Teddy and Edith had rather a long way to go to school. They went to Board School, which is now called Fieldside. Sonny also started there. It is different now. At that time there were no street lights after you got under the North Railway Bridge and buildings of any kind until you got to Waterside down the lane leading to the river. Quite a number of families lived there so there were plenty of children all going to school together. Someone started a Sunday School in a hut and we had Sunday services there because it was a long way to go into Thorne. The teachers were very good and the children gave concerts and had parties and generally enjoyed themselves. We had a mill up the river bank, which made cow cake and animal food. We called it the Locust Mill. We used to go to the chaps who were working there and get big fat sticks of locust; they were lovely to eat, but too many gave you the runs!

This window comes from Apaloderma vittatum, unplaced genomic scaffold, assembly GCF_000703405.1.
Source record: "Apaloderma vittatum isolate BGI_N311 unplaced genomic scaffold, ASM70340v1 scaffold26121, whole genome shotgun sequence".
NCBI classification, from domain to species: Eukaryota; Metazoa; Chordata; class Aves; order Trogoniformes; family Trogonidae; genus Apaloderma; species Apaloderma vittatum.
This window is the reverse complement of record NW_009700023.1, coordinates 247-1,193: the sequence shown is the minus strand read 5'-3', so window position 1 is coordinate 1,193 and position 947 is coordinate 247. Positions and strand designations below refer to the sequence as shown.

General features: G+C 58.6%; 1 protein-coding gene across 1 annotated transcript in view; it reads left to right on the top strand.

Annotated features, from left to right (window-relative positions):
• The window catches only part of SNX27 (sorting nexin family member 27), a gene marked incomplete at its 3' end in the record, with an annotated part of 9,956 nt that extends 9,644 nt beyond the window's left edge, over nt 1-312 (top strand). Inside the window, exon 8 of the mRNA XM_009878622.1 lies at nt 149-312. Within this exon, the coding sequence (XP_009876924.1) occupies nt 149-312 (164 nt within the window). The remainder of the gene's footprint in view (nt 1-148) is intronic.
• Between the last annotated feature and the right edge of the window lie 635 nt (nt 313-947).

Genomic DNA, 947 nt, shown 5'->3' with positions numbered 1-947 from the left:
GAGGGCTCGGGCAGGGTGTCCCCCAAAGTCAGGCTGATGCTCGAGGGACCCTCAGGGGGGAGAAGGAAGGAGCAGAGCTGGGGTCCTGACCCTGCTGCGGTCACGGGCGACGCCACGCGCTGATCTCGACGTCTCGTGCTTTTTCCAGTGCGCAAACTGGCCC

I was now seventeen but still living at home to help with the housework and the children. I used to go out doing odd cleaning jobs for other families to earn a little pocket money. It was about this time I met the young man who was to become my husband.

Here I must tell you a little about him. He was one of a family of ten children, he being the eldest. He had only recently returned from being a prisoner of war in Bulgaria. He joined the forces when he was only seventeen, having given a wrong age to get in. He had his eighteenth birthday in the trenches, was shot in action and reported missing, believed killed. The vicar of the church read his memorial service, and he was mourned as dead. It was a long time before he was found to be alive, and when at last he returned home, the people all rejoiced and made a great fuss, but he was very shy and for a long time stayed in the house.

When I met him, I found out that we were not unknown to each other’s families. I had gone to school with his sister Gladys and a brother Albert. I have a photograph with our class taken in Church School, with the Headmaster who we called Gaffer Miller. His son still lived at Waterside when we moved there. My mother and his mother had been friends in their early married lives, so both families were interested in our romance.